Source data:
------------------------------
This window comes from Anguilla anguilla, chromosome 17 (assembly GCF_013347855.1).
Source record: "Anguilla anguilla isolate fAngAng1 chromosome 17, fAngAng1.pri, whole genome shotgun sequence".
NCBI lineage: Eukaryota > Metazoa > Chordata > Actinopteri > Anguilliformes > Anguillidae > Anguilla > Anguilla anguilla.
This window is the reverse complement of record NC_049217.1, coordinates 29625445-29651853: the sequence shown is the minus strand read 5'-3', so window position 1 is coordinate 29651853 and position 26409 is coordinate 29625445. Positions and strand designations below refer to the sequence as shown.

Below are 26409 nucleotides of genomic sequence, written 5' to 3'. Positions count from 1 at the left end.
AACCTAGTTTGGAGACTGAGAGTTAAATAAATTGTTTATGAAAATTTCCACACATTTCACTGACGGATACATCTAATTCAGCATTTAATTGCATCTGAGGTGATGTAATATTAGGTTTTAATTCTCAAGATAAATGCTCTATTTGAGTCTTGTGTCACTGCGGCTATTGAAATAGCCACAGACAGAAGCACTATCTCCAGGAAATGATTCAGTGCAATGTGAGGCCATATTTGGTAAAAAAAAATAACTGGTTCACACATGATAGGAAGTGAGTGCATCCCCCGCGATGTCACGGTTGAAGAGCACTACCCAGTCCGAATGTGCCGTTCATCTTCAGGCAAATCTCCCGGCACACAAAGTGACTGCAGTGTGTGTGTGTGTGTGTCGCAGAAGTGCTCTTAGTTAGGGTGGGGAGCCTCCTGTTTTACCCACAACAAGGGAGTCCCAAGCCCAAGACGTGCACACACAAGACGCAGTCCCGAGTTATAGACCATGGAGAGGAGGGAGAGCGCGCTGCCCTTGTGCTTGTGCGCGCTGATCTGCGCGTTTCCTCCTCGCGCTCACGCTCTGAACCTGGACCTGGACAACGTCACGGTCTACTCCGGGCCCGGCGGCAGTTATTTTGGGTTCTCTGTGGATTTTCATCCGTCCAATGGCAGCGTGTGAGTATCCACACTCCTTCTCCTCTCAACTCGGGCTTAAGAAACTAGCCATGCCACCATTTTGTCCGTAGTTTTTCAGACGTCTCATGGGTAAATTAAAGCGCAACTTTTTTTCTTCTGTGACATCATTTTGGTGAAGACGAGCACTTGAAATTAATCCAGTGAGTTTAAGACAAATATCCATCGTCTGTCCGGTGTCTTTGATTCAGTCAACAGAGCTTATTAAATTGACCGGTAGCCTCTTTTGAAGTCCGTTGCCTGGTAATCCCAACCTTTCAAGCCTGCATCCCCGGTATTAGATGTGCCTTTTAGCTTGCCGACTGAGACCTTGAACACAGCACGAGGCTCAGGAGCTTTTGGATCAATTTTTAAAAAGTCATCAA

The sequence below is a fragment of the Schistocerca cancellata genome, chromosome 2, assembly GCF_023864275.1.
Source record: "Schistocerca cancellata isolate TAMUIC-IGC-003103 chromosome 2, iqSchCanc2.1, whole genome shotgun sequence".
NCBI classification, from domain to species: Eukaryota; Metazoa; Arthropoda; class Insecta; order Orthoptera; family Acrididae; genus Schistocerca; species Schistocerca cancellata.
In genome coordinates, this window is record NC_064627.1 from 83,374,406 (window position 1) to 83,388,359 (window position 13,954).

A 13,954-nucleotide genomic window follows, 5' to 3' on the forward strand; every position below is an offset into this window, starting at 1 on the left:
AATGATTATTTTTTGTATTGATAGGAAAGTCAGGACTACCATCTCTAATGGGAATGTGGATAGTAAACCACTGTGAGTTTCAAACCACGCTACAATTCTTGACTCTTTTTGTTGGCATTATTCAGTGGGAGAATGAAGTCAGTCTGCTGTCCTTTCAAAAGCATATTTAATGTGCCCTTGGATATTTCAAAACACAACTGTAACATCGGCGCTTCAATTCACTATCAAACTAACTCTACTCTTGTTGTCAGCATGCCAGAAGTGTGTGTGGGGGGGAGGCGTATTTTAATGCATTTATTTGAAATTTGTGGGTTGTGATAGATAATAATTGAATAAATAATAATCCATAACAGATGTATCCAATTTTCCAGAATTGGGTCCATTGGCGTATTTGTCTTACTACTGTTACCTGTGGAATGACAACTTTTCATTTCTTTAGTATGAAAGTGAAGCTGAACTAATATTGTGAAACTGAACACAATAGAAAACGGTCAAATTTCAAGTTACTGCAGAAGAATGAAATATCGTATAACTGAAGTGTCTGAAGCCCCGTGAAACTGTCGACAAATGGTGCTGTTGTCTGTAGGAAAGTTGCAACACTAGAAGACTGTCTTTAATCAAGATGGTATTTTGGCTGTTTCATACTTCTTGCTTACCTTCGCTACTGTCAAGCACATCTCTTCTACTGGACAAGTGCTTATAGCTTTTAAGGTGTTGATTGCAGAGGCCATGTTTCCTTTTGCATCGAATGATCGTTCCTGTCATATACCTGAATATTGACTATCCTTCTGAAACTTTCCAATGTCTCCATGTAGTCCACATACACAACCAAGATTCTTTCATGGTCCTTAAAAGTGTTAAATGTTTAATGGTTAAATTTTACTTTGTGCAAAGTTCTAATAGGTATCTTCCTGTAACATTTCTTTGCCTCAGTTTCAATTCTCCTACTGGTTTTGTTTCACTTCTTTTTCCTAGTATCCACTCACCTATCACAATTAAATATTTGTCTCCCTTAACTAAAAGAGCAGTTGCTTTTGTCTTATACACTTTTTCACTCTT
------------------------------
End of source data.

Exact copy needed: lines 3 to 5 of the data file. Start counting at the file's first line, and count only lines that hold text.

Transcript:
NCBI lineage: Eukaryota > Metazoa > Chordata > Actinopteri > Anguilliformes > Anguillidae > Anguilla > Anguilla anguilla.
This window is the reverse complement of record NC_049217.1, coordinates 29625445-29651853: the sequence shown is the minus strand read 5'-3', so window position 1 is coordinate 29651853 and position 26409 is coordinate 29625445. Positions and strand designations below refer to the sequence as shown.

Below are 26409 nucleotides of genomic sequence, written 5' to 3'. Positions count from 1 at the left end.